“They had not been long so when Fionn and Conan reached the cavern’s edge, and so perceived the three hideous hags thus busied sit at its entrance: their three coarse heads of hair all disheveled; their eyes rheumy and redly bleared; their three mouths black and deformed, and in the gums of each evil woman of them a set of sharpest venomous and curved fangs…”- The Enchanted Cave of Kesh Corran
There is no words to describe the view as you come down the winding Ballymote to Boyle road and these caves appear on the white, west facing side of the Hill of Kesh. The hill is an incredibly important site of megalithic and pre-christian heritage in Ireland. The top of the hill being the site of a cairn 30metres in diameter which is unexcavated but is believed to contain a passage tomb. Sadly we didn’t get to see the cairn on the day of this visit as we were pushing for time before nightfall and the caves demanded to be explored! There is a seriously steep climb up to the sixteen caves that dot the side of this mountain, luckily it wasn’t as wet on our way up as it ended up being on our way back, in fading daylight it proved pretty tricky and mucky. There are numerous tales relating to both the mountain and the caves, the mountain itself was said to be formed by a sleeping sow! The story describes how Deirdre of Túatha Dé Danann was transformed into a sow due to being enchanted and went on a rampage across the county causing death and destruction. Many tried to slay the pig but in the end it was Corann – the Harper to the Dagda’s son Diancecht – who put the sow to sleep at the site of the hill with his harping, the sow was then killed by the Dagda’s men. Corann was given the large tract of land that encased the giant sow by the Dagda.
Another dramatic story about the cave involves Fionn Mac Cumhaill, and it is from this tale that the passage at the start of this article originates. At the time of Fionn it was believed there was a fairy palace deep within the caves at Kesh Corran. The Fianna were hunting boar in the local area as Fionn looked on from the top of the cairn, however Fionn had failed to ask permission for the hunt from the Conoran who ruled the palace deep within the caves,. As Fionn reached the mouth of the caves he came across the three daughters of Conoran, referred to as the ‘Hags of Winter’, the hags set a trap for Fionn and bound him, sapping his strength using a cursed cord, Fionn only being rescued when one of his men took the three witches by surprise and beheaded them.
The largest of the caves at Kesh Corran is known as Cormac’s cave or also as Hermit’s Cave. The view from this cave is amazing at sunset due to it facing west. You can trek deeper into this cave than than the others. After about 20 metres you come to, what appears to me to be, the remnants of a cist grave or a fire pit, the cave then takes a sharp turn to the left and down a further 8 metres of so. It was here we turned off the lights and sat in the darkness imagining all those who had passed through here. It was in this cave that the Irish High King Cormac Mac Airt was said to have been raised by the she-wolf who stole him from his mother’s maid, the unfortunate maid was meant to be keeping watch over the sleeping Cormac. This is the reason the Hill at Kesh is also referred to as the King’s Mountain. Many years later when Cormac offered Fionn Mac Cumhaill his daughter Grainne in marriage it was to here she ran with one of Fionn’s soldiers, Diarmuid. Fionn scoured the country for them, but upon finding them was given cattle by Diarmuid and Diarmuid and Grainne lived the rest of their years farming on the plains to the west.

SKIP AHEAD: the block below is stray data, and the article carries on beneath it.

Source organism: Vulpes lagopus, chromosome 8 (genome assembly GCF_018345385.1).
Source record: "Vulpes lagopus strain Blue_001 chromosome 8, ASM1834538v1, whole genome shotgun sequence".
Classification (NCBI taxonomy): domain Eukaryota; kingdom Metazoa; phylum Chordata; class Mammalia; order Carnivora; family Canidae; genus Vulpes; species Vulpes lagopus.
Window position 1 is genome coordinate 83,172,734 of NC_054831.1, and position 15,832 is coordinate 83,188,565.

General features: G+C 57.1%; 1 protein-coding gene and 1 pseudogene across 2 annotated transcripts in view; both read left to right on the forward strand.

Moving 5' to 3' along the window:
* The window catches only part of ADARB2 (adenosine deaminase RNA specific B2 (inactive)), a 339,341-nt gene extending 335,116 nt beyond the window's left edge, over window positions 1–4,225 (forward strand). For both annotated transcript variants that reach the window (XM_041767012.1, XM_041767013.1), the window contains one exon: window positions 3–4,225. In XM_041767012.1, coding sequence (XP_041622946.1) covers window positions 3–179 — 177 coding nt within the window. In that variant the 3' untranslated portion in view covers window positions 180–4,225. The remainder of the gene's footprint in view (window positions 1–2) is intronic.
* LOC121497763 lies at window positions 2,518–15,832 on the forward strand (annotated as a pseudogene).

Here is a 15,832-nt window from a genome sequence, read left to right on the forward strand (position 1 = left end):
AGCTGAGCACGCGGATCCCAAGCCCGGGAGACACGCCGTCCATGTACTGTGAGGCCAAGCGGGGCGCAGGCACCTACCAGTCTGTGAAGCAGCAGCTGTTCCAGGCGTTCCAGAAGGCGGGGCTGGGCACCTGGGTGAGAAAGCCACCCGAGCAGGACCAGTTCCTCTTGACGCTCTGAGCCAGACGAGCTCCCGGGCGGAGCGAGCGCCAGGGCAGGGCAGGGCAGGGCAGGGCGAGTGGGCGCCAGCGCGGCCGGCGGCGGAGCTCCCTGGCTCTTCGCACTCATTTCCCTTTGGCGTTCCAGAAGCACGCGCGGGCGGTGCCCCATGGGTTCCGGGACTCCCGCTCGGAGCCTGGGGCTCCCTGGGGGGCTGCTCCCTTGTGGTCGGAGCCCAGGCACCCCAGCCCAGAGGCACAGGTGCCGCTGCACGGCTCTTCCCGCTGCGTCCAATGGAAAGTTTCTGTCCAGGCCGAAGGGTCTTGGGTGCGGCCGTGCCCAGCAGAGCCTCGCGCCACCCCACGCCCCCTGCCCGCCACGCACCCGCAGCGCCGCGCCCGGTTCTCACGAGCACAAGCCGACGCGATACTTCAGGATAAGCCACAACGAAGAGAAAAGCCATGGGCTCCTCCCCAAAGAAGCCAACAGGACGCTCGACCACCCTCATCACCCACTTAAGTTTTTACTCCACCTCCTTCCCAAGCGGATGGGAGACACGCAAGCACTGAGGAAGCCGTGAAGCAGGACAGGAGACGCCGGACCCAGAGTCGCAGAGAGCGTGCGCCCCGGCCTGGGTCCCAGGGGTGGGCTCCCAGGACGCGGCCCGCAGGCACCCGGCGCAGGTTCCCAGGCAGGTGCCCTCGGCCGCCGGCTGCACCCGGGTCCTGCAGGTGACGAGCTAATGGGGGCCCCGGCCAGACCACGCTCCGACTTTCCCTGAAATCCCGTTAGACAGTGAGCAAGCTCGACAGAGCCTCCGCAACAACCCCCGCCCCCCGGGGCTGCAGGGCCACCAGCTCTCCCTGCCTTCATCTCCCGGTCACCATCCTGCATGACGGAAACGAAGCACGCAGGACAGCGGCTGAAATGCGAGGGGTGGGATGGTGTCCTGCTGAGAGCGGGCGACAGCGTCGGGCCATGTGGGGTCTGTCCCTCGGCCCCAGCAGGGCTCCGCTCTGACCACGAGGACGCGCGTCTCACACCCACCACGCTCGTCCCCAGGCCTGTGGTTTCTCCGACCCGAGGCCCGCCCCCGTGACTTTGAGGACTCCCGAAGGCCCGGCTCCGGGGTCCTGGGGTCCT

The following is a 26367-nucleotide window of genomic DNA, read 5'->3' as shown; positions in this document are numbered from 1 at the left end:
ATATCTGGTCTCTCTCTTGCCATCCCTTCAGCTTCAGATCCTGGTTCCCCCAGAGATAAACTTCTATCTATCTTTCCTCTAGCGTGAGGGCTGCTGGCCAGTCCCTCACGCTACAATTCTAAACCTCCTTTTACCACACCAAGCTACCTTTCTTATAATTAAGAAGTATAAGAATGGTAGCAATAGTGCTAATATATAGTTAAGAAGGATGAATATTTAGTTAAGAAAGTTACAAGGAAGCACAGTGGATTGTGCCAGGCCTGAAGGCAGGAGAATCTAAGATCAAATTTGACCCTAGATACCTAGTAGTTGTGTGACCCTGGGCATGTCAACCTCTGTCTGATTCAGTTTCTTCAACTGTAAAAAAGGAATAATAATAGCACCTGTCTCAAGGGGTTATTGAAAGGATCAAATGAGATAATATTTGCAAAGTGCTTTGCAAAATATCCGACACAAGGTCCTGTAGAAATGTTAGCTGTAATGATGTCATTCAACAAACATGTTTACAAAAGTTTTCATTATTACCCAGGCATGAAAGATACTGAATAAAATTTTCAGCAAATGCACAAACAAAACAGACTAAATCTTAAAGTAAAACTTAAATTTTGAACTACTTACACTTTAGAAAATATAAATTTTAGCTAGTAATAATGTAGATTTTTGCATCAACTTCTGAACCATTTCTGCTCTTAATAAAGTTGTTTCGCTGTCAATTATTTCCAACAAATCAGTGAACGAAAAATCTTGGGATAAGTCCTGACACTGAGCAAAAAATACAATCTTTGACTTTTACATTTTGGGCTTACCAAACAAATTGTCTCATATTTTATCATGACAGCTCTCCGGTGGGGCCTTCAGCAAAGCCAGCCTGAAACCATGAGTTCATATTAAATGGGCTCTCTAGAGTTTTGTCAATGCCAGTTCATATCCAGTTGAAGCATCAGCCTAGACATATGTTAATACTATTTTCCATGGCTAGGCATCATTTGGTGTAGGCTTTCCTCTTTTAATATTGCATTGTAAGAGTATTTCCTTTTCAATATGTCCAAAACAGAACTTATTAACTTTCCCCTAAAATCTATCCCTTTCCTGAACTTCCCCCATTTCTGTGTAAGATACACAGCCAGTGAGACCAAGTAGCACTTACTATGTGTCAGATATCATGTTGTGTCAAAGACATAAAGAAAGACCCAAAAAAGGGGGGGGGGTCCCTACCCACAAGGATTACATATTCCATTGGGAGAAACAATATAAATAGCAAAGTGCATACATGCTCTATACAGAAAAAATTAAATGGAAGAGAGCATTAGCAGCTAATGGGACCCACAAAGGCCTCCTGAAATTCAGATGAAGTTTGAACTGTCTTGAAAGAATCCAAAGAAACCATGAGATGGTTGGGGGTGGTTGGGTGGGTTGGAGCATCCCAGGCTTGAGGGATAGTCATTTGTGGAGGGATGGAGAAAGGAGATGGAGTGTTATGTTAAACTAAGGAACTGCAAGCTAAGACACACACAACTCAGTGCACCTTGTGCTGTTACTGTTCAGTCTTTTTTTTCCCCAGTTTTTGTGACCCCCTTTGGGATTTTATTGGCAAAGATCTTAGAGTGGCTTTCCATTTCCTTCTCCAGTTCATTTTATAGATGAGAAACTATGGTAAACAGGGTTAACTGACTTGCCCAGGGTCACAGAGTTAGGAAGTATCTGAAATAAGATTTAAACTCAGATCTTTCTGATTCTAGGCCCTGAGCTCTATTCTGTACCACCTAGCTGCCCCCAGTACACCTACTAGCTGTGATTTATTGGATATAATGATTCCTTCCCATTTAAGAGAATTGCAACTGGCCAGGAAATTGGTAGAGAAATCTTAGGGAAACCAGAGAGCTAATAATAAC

Interestingly these caves were believed to be linked to the ones we visited at Oweynagat over 38kms away, both were believed to be the entrance to the underworld and it was at Kesh Corran that the tale of the Túatha Dé Danann being driven into the underworld by the Milesians is said to have occurred.
The caves were excavated in 1901 but little in regards human habitation is said to have been found, which is unsurprising considering the legend that had blossomed around this dark place. When excavated the caves contained the bones of the European Brown Bear, Giant Elk but only scant human remains. One of the caves beside Cor mac’s was used as a hedge school during penal times, ingenious idea considering the vantage point it held, being up such a steep hill and surrounded by miles of flatland.
It is a pity that we didn’t have time to visit the Cairn but I’m sure I will revisit this place sooner rather than later. I wholly recommend a visit to Kesh Corran, just be prepared for a treacherous climb!
GPS: 54.05868, -8.45191
6 thoughts on “Caves of Kesh Corran, Sligo, Ireland”
I’m trying to fin information on how to get here. I’ve found it on the map. Do you just pullover and hike up the hill? Is there a path? There is a house nearby, is any of this private property?
Hi Dave, there is no path and limited space to pull over, there is only one house at the base of the caves and this is easily circumvented with no disturbance to the house owners by navigating up the hill through the fields.
I recently hiked up to Diarmuid and Grainnes cave. it was A LOT steeper than I originally thought and was wondering if you know what the incline was for it? It felt like 70 -80 degree incline at times. Especially when we had to use the rope to climb up past all the stone and rock.
Yeah its fairly vertical at points and Ive only actually gone into maybe three caves, some of the others look treacherous without climbing. Some view though eh? Mad to think there was a hedge school in it at one point also, what a place to learn!